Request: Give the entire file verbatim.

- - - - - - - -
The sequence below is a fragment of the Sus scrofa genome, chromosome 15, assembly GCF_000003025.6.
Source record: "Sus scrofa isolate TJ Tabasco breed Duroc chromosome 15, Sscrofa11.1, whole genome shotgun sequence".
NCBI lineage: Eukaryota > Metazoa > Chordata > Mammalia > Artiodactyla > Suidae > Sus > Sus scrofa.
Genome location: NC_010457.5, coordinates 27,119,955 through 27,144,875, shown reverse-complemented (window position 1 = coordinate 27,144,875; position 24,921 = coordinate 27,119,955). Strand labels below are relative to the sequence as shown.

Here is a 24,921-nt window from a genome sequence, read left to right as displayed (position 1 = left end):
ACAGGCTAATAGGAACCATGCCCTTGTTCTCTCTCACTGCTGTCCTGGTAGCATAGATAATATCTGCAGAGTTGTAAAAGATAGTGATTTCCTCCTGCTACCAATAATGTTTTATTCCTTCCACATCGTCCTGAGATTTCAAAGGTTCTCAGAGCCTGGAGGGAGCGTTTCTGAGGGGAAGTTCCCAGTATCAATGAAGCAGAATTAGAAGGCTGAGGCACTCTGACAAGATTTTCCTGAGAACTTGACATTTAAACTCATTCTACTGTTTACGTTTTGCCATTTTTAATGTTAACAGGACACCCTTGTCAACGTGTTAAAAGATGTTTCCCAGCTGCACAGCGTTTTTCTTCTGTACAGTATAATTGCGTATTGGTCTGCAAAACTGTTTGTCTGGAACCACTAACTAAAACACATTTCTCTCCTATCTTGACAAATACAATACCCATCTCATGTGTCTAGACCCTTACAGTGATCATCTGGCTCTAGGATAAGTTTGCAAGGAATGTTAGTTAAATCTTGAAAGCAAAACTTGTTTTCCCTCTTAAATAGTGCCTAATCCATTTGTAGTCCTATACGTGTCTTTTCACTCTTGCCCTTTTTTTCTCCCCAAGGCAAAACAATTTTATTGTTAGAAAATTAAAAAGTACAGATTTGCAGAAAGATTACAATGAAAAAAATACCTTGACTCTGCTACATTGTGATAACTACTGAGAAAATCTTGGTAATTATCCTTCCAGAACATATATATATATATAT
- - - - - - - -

The sequence below is a fragment of the Sus scrofa genome, chromosome 15, assembly GCF_000003025.6.
Source record: "Sus scrofa isolate TJ Tabasco breed Duroc chromosome 15, Sscrofa11.1, whole genome shotgun sequence".
NCBI lineage: Eukaryota > Metazoa > Chordata > Mammalia > Artiodactyla > Suidae > Sus > Sus scrofa.
Genome location: NC_010457.5, coordinates 27,119,955 through 27,144,875, shown reverse-complemented (window position 1 = coordinate 27,144,875; position 24,921 = coordinate 27,119,955). Strand labels below are relative to the sequence as shown.

Here is a 24,921-nt window from a genome sequence, read left to right as displayed (position 1 = left end):
ACAGGCTAATAGGAACCATGCCCTTGTTCTCTCTCACTGCTGTCCTGGTAGCATAGATAATATCTGCAGAGTTGTAAAAGATAGTGATTTCCTCCTGCTACCAATAATGTTTTATTCCTTCCACATCGTCCTGAGATTTCAAAGGTTCTCAGAGCCTGGAGGGAGCGTTTCTGAGGGGAAGTTCCCAGTATCAATGAAGCAGAATTAGAAGGCTGAGGCACTCTGACAAGATTTTCCTGAGAACTTGACATTTAAACTCATTCTACTGTTTACGTTTTGCCATTTTTAATGTTAACAGGACACCCTTGTCAACGTGTTAAAAGATGTTTCCCAGCTGCACAGCGTTTTTCTTCTGTACAGTATAATTGCGTATTGGTCTGCAAAACTGTTTGTCTGGAACCACTAACTAAAACACATTTCTCTCCTATCTTGACAAATACAATACCCATCTCATGTGTCTAGACCCTTACAGTGATCATCTGGCTCTAGGATAAGTTTGCAAGGAATGTTAGTTAAATCTTGAAAGCAAAACTTGTTTTCCCTCTTAAATAGTGCCTAATCCATTTGTAGTCCTATACGTGTCTTTTCACTCTTGCCCTTTTTTTCTCCCCAAGGCAAAACAATTTTATTGTTAGAAAATTAAAAAGTACAGATTTGCAGAAAGATTACAATGAAAAAAATACCTTGACTCTGCTACATTGTGATAACTACTGAGAAAATCTTGGTAATTATCCTTCCAGAACATATATATATATATAT